polarization is not the problem. the problem is fascism.

Art by Maaike Hartjes
"The problem today is that society is so polarized. We need to come together and find common ground."

I hear and read this a lot these days. 

In this analysis, opposing points of view are characterized as "extreme". The best option, it is said, lies in the middle. 

This is a deceptive and potentially dangerous belief.

When mainstream views move so far to the right that the ideas, if put into action, would destroy democracy and civil society, then it is our responsibility to oppose those views. 

When bigotry and hate are rallying cries, it is our duty to stand in opposition, and in solidarity with the targets.

When political actions offend our core values, we must call them out and oppose them.

And if that appears polarizing, it's not the fault of the people trying to build a better world -- or trying to save the crappy one we have.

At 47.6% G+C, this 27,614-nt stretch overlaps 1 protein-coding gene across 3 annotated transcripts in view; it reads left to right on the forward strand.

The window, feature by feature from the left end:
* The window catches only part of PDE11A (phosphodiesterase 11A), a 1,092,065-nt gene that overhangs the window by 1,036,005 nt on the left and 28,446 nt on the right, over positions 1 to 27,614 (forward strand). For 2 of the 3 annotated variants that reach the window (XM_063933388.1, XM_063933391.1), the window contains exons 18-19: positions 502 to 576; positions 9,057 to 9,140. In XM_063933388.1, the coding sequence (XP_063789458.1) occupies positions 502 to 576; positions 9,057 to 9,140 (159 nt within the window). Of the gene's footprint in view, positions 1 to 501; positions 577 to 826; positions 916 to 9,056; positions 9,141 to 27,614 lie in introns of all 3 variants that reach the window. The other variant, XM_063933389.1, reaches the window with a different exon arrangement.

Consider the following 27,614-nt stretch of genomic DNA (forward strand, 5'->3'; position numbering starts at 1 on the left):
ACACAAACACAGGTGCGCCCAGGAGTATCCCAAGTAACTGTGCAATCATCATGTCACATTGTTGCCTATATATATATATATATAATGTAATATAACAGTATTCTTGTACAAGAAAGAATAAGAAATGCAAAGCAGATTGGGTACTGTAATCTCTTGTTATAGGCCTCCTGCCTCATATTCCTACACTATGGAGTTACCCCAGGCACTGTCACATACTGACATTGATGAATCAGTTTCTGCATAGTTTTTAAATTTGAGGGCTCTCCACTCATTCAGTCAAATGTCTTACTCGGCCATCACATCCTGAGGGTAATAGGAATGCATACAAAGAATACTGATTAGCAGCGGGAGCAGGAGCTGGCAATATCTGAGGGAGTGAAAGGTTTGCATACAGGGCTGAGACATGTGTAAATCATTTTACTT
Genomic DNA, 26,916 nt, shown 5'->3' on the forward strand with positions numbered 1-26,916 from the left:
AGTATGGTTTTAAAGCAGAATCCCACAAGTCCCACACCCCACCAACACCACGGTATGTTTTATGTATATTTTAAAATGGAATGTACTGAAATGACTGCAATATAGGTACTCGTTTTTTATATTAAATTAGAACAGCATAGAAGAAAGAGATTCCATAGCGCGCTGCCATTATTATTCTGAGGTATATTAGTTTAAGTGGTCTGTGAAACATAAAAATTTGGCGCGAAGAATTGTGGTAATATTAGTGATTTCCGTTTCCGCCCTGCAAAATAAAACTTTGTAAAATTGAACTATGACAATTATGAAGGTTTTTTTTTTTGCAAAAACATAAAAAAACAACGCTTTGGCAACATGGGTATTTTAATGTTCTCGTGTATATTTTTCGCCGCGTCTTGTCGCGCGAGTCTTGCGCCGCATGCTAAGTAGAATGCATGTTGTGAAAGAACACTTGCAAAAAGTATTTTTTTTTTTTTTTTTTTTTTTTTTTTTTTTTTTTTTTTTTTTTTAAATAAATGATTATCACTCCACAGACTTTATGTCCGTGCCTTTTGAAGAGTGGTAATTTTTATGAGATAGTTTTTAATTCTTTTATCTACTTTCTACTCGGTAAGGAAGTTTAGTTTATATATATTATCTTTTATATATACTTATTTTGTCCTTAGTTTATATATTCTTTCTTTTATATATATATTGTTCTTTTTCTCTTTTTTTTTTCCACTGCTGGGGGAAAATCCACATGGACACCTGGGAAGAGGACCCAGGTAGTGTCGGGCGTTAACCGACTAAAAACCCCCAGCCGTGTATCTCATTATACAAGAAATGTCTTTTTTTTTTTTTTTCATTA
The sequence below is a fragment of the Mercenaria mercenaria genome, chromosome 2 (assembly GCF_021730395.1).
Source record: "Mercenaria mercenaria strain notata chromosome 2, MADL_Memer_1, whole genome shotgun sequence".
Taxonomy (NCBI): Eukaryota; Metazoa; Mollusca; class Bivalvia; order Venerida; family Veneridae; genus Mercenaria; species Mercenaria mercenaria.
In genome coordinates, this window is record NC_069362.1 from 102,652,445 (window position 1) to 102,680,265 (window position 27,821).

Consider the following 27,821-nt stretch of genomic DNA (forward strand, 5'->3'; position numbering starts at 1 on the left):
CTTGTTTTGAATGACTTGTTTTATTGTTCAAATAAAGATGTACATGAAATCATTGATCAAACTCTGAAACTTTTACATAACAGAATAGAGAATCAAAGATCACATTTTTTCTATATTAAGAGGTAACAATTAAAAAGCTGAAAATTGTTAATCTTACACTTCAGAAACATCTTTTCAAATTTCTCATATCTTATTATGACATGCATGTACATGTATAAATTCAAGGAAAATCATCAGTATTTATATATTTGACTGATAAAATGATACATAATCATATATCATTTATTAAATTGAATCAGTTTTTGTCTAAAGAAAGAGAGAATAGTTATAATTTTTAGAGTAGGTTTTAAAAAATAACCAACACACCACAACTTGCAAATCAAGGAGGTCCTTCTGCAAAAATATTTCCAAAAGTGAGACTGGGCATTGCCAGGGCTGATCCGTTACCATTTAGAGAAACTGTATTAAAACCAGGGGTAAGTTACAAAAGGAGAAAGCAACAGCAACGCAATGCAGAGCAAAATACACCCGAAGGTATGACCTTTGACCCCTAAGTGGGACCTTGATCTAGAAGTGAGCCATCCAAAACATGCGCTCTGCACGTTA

The opposite of extremism may not be extreme

The "polarization is the problem" view assumes that both ends of the spectrum are always extreme, and that a common-sense approach always lies somewhere in the middle. 

So as the right wing has become more and more extreme, the definition of "centrist" -- supposedly middle ground -- has moved further to the right, too. In conversations with Canadians, I have been absolutely amazed that this is a novel concept:  people don't  seem to realize that centre is a relative term

There is no active extreme left in either the US or Canada. There may be random individuals on the extreme left, but there is no political party representing those views, no widespread people's movement, no groundswell of public opinion. 

The parties and viewpoints that oppose the extreme right are either moderate centre-right (Liberal Party, most of Democratic Party) or moderate center-left (NDP, some of Democratic Party). The Liberals, Democrats, and NDP are only far-left in a Fox News-induced fantasy world -- and through the polarization lens.